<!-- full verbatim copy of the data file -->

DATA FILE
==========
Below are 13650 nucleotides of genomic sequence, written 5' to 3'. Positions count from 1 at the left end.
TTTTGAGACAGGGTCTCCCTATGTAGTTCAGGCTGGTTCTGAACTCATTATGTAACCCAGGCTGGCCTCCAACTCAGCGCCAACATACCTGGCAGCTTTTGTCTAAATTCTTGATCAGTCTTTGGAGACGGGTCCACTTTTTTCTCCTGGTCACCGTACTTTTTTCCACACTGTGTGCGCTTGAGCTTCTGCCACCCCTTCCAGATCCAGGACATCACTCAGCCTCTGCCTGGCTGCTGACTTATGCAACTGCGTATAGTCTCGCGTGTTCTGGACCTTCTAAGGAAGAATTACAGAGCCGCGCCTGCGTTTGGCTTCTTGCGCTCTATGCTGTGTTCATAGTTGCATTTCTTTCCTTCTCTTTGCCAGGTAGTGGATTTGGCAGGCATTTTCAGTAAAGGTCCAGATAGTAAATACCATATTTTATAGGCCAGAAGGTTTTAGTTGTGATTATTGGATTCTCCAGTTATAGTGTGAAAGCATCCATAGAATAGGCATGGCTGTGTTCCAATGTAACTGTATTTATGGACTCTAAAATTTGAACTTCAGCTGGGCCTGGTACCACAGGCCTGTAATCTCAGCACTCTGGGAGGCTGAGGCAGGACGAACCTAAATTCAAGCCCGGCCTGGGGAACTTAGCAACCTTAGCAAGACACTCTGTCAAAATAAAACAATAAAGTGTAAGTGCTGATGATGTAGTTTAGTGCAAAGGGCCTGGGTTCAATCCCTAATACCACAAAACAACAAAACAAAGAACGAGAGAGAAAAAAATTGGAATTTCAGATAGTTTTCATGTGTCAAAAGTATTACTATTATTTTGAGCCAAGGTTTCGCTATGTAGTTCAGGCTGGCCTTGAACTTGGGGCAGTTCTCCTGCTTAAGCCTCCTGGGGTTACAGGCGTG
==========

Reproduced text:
Below are 13650 nucleotides of genomic sequence, written 5' to 3'. Positions count from 1 at the left end.
TTTTGAGACAGGGTCTCCCTATGTAGTTCAGGCTGGTTCTGAACTCATTATGTAACCCAGGCTGGCCTCCAACTCAGCGCCAACATACCTGGCAGCTTTTGTCTAAATTCTTGATCAGTCTTTGGAGACGGGTCCACTTTTTTCTCCTGGTCACCGTACTTTTTTCCACACTGTGTGCGCTTGAGCTTCTGCCACCCCTTCCAGATCCAGGACATCACTCAGCCTCTGCCTGGCTGCTGACTTATGCAACTGCGTATAGTCTCGCGTGTTCTGGACCTTCTAAGGAAGAATTACAGAGCCGCGCCTGCGTTTGGCTTCTTGCGCTCTATGCTGTGTTCATAGTTGCATTTCTTTCCTTCTCTTTGCCAGGTAGTGGATTTGGCAGGCATTTTCAGTAAAGGTCCAGATAGTAAATACCATATTTTATAGGCCAGAAGGTTTTAGTTGTGATTATTGGATTCTCCAGTTATAGTGTGAAAGCATCCATAGAATAGGCATGGCTGTGTTCCAATGTAACTGTATTTATGGACTCTAAAATTTGAACTTCAGCTGGGCCTGGTACCACAGGCCTGTAATCTCAGCACTCTGGGAGGCTGAGGCAGGACGAACCTAAATTCAAGCCCGGCCTGGGGAACTTAGCAACCTTAGCAAGACACTCTGTCAAAATAAAACAATAAAGTGTAAGTGCTGATGATGTAGTTTAGTGCAAAGGGCCTGGGTTCAATCCCTAATACCACAAAACAACAAAACAAAGAACGAGAGAGAAAAAAATTGGAATTTCAGATAGTTTTCATGTGTCAAAAGTATTACTATTATTTTGAGCCAAGGTTTCGCTATGTAGTTCAGGCTGGCCTTGAACTTGGGGCAGTTCTCCTGCTTAAGCCTCCTGGGGTTACAGGCGTG